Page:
Ben Nadel
On User Experience (UX) Design, JavaScript, ColdFusion, Node.js, Life, and Love.
I am the chief technical officer at InVision App, Inc - a prototyping and collaboration platform for designers, built by designers. I also rock out in JavaScript and ColdFusion 24x7.
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Ben Nadel at CFUNITED 2010 (Landsdown, VA) with:

ColdFusion 10 - Accessing The Call Stack With CallStackGet()

By Ben Nadel on
Tags: ColdFusion

When your application is running, the ColdFusion server maintains information about the currently executing functions and the context in which they were invoked. This data structure is known as the "call stack" or "execution stack". If you've ever had a ColdFusion application raise an exception, you're probably familiar with the "TagContext" property of the ColdFusion error object. This is gives us access to the call stack that existed at the time the exception was raised. ColdFusion now gives us two functions for accessing the call stack outside of errors: callStackGet() and callStackDump().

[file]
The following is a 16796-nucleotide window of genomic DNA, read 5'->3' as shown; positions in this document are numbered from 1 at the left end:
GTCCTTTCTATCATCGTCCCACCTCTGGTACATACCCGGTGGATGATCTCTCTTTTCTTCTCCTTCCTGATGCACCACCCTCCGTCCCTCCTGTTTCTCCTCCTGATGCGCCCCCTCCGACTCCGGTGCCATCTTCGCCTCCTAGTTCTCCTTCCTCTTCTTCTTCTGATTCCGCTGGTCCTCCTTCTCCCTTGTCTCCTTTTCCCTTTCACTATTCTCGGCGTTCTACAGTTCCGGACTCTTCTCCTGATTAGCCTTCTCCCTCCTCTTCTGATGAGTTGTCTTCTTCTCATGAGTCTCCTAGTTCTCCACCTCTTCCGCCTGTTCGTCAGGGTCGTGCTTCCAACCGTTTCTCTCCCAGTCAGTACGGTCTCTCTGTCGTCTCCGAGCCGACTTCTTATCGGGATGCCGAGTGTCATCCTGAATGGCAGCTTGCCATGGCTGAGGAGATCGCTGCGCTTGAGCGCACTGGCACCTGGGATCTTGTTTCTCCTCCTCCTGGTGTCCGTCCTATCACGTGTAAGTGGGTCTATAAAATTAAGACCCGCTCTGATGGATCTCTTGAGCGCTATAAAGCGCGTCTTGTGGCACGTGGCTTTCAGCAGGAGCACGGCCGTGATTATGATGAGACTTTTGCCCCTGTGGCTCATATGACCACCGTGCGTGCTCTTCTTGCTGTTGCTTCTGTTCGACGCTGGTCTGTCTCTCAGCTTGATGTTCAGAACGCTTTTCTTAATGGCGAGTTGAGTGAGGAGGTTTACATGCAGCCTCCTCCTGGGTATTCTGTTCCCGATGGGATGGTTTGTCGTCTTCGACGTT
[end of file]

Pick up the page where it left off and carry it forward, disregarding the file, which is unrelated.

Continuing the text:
NOTE: At the time of this writing, ColdFusion 10 was in public beta.


 
 
 

 
  
 
 
 

The new function, callStackGet(), returns an array of data structures. Each data structure within this array contains the template name, relevant line number, and the name of the function being invoked. To see how this stack compares to the one found in a ColdFusion error object, take a look at the following code:

  • <cfscript>
  •  
  •  
  • // First, we'll see what the call-stack from a ColdFusion
  • // error object looks like. For this, we'll have to raise an
  • // exception and catch it.
  • showErrorStack = function(){
  •  
  • try {
  •  
  • // Raise an exception so we can access the call stack.
  • throw( type = "DemoError" );
  •  
  • } catch ( DemoError error ){
  •  
  • writeDump( var = error, label = "Error" );
  •  
  • }
  •  
  • };
  •  
  •  
  • // Now, we'll see what the call-stack from the new ColdFusion 10